District 3 Commissioner Van Ostenbridge this summer called the tax cut a monumental vote.“Last November voters spoke loud and clear. They wanted traffic congestion and tax cuts to be our top priorities,” Commissioner Van Ostenbridge said. “Our new, more conservative commissioners listened to the voters and came through. We have embarked on an aggressive road improvement campaign while simultaneously cutting taxes. Major road improvements have been budgeted for District 3.”  

District 4 Commissioner Misty Servia said, “I am pleased with this county budget which will bring stormwater, intersection and safety improvements to South County. I’m also very excited that it focuses on enhancing our quality of life with two new parks and help for the homeless.” 

At-Large Commissioner Carol Whitmore added, “With the increase in property values, we were fortunate to have $100 million more than we did last year. With the values on the rise and all the new construction, we were able to lower taxes and leverage a line of credit to get these roads and critical transportation needs going. This has been in our capital plan, but until values reached this level, we were unable to do that, so we are very fortunate.” 

At-Large Commissioner George Kruse said, “I am extremely excited about this year’s budget. The Board and the Administration gave proper attention and funding to those areas we know are critically important to the citizens of Manatee County. The substantial, and overdue, increases in public safety and infrastructure will dramatically improve the quality of life and safety of our community for many years to come.”

Some of the highlights include widening from two lanes to four lanes the following major roads across Manatee County: 

  • Lorraine Road from State Road 64 to 59th Avenue East ($38.1 million)
  • Canal Road from U.S. 301 to U.S. 41 ($29 million)
  • Upper Manatee River Road from State Road 64 to the Fort Hamer Bridge ($22.7 million)
  • Erie Road from Martha Road to U.S. 301 in Parrish (for $13.1 million) 
  • 59th Street West from Cortez Road to Manatee Avenue ($23.4 million)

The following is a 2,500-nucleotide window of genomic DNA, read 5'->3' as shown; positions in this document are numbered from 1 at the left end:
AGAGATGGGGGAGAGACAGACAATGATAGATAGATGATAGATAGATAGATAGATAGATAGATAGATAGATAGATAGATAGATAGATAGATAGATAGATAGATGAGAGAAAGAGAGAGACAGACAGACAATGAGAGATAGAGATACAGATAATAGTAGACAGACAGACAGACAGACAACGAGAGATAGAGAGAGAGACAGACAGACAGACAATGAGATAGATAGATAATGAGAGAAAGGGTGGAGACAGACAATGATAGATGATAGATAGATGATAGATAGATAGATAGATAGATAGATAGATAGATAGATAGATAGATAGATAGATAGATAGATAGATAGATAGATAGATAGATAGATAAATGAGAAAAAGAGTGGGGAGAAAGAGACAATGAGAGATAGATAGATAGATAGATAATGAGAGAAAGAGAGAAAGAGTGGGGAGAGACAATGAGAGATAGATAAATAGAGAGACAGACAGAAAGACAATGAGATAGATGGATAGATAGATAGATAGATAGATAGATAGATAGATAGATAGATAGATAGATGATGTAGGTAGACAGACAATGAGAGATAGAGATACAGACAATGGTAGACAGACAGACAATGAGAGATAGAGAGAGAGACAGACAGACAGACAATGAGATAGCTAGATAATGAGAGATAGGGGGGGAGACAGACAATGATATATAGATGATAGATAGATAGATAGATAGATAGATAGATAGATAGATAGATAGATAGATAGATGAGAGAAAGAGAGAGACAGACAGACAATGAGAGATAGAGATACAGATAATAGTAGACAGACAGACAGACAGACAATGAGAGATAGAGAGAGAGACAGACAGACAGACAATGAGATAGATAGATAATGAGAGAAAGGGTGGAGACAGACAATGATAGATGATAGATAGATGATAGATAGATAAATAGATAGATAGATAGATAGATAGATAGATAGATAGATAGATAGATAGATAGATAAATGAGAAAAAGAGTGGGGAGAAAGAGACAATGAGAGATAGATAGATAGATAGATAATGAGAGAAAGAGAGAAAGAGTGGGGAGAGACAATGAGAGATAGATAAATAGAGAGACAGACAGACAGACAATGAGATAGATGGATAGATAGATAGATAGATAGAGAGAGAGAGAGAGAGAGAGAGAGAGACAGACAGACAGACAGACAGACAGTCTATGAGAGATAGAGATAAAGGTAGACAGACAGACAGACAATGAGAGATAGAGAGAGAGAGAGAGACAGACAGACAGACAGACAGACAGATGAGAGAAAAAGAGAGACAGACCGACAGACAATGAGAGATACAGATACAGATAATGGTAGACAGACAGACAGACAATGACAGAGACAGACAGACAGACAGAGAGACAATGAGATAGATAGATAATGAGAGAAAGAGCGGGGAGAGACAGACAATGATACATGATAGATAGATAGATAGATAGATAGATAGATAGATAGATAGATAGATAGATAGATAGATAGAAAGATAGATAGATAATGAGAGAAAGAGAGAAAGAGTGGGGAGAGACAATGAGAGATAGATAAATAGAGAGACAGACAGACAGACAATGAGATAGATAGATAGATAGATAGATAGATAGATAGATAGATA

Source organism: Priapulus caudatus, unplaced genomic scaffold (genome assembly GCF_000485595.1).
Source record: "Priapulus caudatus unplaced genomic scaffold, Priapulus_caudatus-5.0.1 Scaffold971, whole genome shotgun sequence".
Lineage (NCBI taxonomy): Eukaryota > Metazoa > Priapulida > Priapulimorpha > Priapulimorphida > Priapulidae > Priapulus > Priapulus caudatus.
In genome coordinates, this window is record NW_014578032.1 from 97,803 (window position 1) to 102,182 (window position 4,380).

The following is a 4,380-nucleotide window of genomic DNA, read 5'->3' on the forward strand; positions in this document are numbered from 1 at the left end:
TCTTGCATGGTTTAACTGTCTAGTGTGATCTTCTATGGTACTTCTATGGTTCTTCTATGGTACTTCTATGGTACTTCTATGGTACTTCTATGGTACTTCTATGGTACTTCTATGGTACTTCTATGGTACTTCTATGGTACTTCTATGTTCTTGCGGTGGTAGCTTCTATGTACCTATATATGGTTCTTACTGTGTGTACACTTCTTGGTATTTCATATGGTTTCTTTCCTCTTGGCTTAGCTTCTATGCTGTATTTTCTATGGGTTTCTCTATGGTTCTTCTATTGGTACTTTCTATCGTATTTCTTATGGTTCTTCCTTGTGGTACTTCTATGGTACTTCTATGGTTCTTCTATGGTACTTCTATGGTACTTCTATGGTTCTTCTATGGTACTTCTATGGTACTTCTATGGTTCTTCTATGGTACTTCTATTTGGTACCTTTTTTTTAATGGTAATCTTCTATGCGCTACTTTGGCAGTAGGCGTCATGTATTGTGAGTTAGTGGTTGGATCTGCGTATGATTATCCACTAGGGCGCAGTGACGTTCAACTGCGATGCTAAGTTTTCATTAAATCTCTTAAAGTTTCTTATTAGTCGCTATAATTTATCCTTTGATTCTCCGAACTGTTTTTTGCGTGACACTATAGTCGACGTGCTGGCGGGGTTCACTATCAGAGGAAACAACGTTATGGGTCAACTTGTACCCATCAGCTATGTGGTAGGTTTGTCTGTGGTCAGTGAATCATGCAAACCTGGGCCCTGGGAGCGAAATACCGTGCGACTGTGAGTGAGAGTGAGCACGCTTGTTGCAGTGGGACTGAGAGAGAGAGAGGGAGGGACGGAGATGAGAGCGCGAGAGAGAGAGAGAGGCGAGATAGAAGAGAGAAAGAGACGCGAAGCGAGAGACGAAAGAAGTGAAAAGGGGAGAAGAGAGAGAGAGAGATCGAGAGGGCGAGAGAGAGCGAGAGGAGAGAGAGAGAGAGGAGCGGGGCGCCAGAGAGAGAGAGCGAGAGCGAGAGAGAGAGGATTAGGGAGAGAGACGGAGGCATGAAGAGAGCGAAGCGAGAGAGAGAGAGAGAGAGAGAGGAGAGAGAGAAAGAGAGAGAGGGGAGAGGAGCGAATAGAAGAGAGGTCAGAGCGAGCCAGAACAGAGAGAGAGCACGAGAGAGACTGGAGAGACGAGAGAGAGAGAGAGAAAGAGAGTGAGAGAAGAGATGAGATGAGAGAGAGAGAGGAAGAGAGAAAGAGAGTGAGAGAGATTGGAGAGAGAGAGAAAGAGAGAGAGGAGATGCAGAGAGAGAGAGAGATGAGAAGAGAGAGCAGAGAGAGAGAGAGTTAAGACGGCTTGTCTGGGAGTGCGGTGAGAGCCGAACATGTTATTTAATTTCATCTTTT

• 63rd Avenue East from U.S. 301 to Tuttle Avenue ($16.2 million)
  • 75th Street West from 20th Avenue West to Manatee Avenue ($11.1 million)

Also part of the adopted five-year Capital Improvement Plan is $8.3 million to improve sidewalks in Memphis, Palma Sola and Bayshore neighborhoods and to invest $4.2 million next year alone for new sidewalks in Samoset, along Erie Road, 75th Street West and four other new areas to improve pedestrian opportunities throughout Manatee County. 

“We have spent a tremendous amount of time preparing for what we have before us both so that we can manage the projects and make constant progress towards completing them but also so we are transparent both with (the Board) and with the public about where these projects are in your districts and in the county in real time,” Dr. Hopes said. “I think you’ll be very pleased and impressed with how we intend to engage and inform you on the progress of massive project deployment in Manatee County. You are seeing things move in the county at a rate in the county that you haven’t seen in some time. We are going to get a lot of things done.”

The largest one-year investment in the budget remains in the areas of law enforcement and public safety. Manatee County Sheriff Rick Wells’ annual budget will increase by $12.6 million to cover funding for the aforementioned 14 new deputies, an additional patrol boat to expand marine responses, one Resource Assistance Program Deputy to focus on homeless issues, one Body Worn Camera Deputy to lead the education and training for new technology, one School Resource Officer for Palm View K-8 school (shared cost with the School District) and one Domestic Violence Unit Detective.

“This budget places a high priority on our citizens’ and visitors’ safety,” Dr. Hopes said earlier this summer. “In partnership with Sheriff Wells, we have identified an increased investment to meet the safety needs of our rapidly growing population.”